Monday, October 22, 2012

Memory of a Friend

Did you ever have a memory jolted to the forefront of your thoughts at the mention of a name?

Friday, as I talked to a visitor at the Harvest Moon Festival at Dakota Village in Farmington, she mentioned that her last name was "Sayers." She said she had been married to Jack, who had passed away.
 I quickly asked, "Did he have a brother named Jim and one named Jerry"?

Mrs. Sayers said, "Yes, but all the brothers are dead now. Jim died young and Jerry died a couple years ago."

My heart jumped to my throat for a second. I asked in disbelief, "What?'

She repeated her statement.

I said, "Jerry was one of my best friends in school. We go back to the fourth grade."

Mrs. Jack Sayers was friendly and willing to talk, and we chatted about a number of things before she had to move on.

Later, when customers had left, I sat down to reconstruct what I remembered of my early childhood friendship with Jerry Sayers.
When the country school closed, I was bused to Lakeville Public School to begin my first year as a fourth-grader. Lots of things were new: 
I had never seen a urinal before and when we had a lavatory break, I lagged behind to see how it was supposed to work. I still remember waiting in a long line to use the urinal and hearing the gush of water as each boy pulled the handle to flush after he'd finished.
I'd never heard of a milk break, but on the first day our teacher, Mrs. Thomas, selected me along with a couple other boys to go to the milk cooler in the big school to fetch the wire containers of bottled milk and carry them to the fourth-grade classroom. Although I was used to the smell of cows and manure from helping milk in my parents' dairy barn at home, the sour-milk stench in the walk-in cooler at school made me gag. 
And when I first tasted the bottled milk, I nearly puked. I was used to the taste of the milk from our cows on the farm where I lived. Mom had always put our raw milk in clean jars that smelled really good. 

Other new things for me included playing catch with a football for the first time, playing kickball, and playing basketball. I'd never even seen a football or basketball before this.
Also, I'd never seen so many kids that were my age!
Recesses were fun. At first, it was great!

But I soon learned the downside. 
Thirty-five to forty kids doing the same lesson in one room was not nearly as interesting as in the country school where we had just a few kids in each grade, one through six, and where I could listen to all the lessons of all the big kids.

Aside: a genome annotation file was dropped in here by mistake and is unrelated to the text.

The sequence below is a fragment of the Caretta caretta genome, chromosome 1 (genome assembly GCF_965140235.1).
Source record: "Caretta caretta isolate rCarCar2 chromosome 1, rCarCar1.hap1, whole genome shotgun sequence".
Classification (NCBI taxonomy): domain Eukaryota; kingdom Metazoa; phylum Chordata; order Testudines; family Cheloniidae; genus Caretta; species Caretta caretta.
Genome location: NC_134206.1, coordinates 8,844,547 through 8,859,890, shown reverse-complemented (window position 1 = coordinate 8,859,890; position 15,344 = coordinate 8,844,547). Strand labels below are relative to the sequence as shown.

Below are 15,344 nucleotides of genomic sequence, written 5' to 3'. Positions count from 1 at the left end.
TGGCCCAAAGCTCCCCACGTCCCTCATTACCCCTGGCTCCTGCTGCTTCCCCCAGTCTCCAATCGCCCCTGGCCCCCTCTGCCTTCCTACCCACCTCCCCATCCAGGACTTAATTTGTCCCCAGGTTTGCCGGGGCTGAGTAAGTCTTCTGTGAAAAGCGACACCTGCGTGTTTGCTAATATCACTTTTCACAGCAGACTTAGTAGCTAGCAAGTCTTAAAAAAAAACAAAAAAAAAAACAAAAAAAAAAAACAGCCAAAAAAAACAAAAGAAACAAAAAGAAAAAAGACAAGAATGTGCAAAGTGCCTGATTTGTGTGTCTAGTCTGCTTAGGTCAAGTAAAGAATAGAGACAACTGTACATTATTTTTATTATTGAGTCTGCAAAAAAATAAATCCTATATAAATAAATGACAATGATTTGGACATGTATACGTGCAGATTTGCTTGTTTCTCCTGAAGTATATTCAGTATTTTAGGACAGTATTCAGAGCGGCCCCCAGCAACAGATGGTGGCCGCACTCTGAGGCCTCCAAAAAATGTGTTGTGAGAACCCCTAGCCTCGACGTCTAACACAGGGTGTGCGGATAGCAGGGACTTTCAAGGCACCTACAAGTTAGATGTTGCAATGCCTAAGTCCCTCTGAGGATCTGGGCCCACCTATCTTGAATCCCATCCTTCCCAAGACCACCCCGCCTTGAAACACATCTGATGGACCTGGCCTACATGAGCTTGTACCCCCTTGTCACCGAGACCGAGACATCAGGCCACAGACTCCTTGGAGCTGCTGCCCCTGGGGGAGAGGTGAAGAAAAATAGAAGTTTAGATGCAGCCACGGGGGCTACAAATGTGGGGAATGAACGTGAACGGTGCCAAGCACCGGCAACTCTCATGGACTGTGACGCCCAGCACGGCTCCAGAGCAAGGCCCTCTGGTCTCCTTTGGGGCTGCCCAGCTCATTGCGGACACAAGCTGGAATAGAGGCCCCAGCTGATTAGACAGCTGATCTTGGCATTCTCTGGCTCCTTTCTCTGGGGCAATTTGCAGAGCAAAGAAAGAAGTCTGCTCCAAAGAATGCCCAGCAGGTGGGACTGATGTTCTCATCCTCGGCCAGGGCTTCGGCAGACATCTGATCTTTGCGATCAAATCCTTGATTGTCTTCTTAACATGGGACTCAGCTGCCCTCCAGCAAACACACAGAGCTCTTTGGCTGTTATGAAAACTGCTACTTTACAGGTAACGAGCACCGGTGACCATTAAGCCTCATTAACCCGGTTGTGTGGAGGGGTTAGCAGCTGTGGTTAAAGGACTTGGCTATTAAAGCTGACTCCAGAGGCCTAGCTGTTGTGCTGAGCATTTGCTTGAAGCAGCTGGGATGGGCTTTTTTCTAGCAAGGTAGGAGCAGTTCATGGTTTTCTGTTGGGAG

Also, the country school was small enough where we all played together, boys and girls. Kids in the town school seemed to be in "groups." I knew almost no one, but I seemed to make a few new friends fast.
One of these new friends was Jerry Sayers. Jerry was a smiley kid, who could never keep his shirt tucked in because of his height. He was always the tallest kid in class.

One day at lunch break Jerry approached me and said, "We can go downtown, you know." I really didn't know what "downtown" meant. I just nodded. He said, "Com-on, I'll buy you a nickel Coke at the drugstore.
And we walked downtown, a long quarter mile, to a narrow building with a green front. I had never seen a soda fountain, and as we entered, I stared at the slick stools, the shiny counter top, and the stack of glassware on my left. When I turned to look at the wall on my right, I tried not to stare at the glossy magazines on the rack less than three feet from my stool. I saw the pictures and turned away, embarrassed.

Jerry sat on a stool and I followed his lead. Then he ordered two nickel Cokes from Ed, the pharmacist and owner. Ed was an older fellow who didn't seem to smile a lot, but he seemed to genuinely like his customers, even though you had to look pretty hard to see any expression in his face. 
Ed expertly pumped a dark substance into a small, sparkling glass. Then he moved the glass to another spout to fill it with bubbly water. He repeated the task for a second Coke and then placed the Cokes with straws in front of us. I looked at Jerry. He knew this was my first. He grinned and gently sucked on the straw. I did the same. Sure, I had tasted Coke out of bottles, but this--this flavor and this bubbly texture--was heavenly!

Even though our paths in high school took some different directions, Jerry and I remained friends through all of our school years. In high school Jerry was in sports and involved in other school activities. I was not. But once a month or so he would stop me in the hall and say, "Com-on. Let's go get a nickel Coke."

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